Tuesday, January 31, 2023

Starlink will be available in Malaysia as soon as 2023 but you may start registering yourself for the service now!

Tech & GamesStarlink will be available in Malaysia as soon as 2023 but you...

On Friday, Starlink, the satellite broadband service operated by Elon Musk’s Space X, announced that it has broadened its reach and its service is now available in 32 countries around the world.

If you check out Starlink’s availability map, you’ll notice 3 different shades of blue, marking areas where the service is “available,” those that are on the “waitlist,” and territories where Starlink is “coming soon.”

Meanwhile, the coverage map has also included the estimated availability dates for the rest of the world with Malaysia expected to be covered in 2023.

However, the company has started accepting orders from Malaysia. Even before its service is officially available, the company has allowed potential customers to reserve their Starlink by placing a deposit of USD$99 (≈RM435) today.

But the availability is subject to regulatory approval and the orders will be fulfilled on a first-come, first-served basis.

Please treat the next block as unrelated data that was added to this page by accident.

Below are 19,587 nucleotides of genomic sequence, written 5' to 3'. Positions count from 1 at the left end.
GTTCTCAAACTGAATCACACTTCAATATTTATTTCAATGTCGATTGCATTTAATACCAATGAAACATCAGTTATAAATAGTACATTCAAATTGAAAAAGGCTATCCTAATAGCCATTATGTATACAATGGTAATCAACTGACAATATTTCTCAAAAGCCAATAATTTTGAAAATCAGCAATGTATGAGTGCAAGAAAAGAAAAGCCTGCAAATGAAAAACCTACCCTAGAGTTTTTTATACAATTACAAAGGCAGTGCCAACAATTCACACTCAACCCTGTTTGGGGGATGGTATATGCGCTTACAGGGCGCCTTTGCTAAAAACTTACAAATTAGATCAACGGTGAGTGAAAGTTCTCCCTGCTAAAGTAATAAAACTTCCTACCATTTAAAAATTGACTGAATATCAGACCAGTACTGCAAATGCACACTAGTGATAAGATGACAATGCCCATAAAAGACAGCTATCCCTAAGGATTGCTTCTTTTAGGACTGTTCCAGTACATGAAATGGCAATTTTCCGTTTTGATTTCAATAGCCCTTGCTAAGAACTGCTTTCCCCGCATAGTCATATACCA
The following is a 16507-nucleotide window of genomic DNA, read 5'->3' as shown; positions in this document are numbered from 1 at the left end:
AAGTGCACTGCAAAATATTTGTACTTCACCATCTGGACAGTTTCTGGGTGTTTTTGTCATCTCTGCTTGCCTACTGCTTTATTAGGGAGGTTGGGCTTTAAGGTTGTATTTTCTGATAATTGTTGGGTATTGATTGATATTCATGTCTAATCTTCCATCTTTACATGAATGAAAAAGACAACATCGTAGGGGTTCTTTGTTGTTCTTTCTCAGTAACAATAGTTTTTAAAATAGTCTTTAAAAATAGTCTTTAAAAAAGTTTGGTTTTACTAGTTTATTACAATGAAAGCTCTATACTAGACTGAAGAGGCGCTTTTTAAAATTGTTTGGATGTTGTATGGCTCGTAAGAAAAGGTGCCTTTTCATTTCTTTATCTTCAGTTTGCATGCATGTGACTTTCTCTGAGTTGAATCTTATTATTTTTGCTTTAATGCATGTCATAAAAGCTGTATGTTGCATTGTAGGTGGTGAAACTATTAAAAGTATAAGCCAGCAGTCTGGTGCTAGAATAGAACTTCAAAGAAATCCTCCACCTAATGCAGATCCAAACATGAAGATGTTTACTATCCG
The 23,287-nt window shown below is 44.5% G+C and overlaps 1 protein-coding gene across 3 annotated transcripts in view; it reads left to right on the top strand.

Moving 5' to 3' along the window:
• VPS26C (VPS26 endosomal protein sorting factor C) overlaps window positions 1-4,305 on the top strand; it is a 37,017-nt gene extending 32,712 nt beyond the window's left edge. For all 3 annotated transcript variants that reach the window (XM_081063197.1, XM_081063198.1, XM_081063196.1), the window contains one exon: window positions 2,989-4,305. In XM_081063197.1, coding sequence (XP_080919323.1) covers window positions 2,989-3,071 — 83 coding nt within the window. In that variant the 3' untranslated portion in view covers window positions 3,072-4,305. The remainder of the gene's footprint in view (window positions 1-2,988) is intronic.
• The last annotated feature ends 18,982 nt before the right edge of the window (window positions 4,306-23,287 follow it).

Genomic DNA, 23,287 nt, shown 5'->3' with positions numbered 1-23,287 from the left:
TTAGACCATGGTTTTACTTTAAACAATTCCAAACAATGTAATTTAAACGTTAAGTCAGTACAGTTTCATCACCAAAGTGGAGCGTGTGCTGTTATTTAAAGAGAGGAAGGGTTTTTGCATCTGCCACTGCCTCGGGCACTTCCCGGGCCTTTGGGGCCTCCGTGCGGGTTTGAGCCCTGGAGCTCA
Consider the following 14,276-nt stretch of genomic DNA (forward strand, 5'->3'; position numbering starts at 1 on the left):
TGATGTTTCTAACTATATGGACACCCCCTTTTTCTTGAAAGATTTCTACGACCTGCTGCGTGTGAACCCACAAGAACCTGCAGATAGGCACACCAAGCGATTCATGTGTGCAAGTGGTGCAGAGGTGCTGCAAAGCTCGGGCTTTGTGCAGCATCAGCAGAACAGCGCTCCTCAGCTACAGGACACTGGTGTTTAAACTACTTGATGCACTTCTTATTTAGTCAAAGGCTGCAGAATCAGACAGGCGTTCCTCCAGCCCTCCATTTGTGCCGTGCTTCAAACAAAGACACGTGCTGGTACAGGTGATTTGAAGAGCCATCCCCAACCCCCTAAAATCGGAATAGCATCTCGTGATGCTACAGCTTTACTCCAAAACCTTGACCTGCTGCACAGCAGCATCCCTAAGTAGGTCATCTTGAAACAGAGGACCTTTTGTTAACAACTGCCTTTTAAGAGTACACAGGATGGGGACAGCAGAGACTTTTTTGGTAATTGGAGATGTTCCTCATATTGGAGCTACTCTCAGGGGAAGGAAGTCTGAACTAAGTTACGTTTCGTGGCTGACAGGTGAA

While Starlink is working on its satellite coverage, it will require a Network Facility or Service Provider license (NFP/NSP) from the Malaysian Communications and Multimedia Commission (KKMM) in order to provide commercial services to Malaysian users.

However, it appears that Starlink has yet to be listed on KKMM’s licences register.

As for pricing, it would be slightly above the plans that we are having now and you’ll need to pay for the hardware too. The company has also recently announced its price hike, with the hardware costing USD$599 (≈RM2,634) and the monthly subscription fee costing USD$110 (≈RM483).

Starlink’s satellite can also provide download speeds between 100 to 200Mbps with latency as low as 20ms in most locations. In comparison, Malaysia’s ConnectMe satellite service by MEASAT provides only download speeds up to 30Mbps and a high ping of 500ms.

Starlink’s low ping is made possible by its low earth orbit (LEO) satellites which revolve at a much lower altitude compared to geostationary satellites.

Nonetheless, satellite connectivity is important to bridge the gaps in internet connectivity in rural and unserved places. It is also especially useful in times of disaster, where fixed or terrestrial connectivity is damaged.

Are you looking forward to subscribing to Starlink’s service? Share your thoughts!

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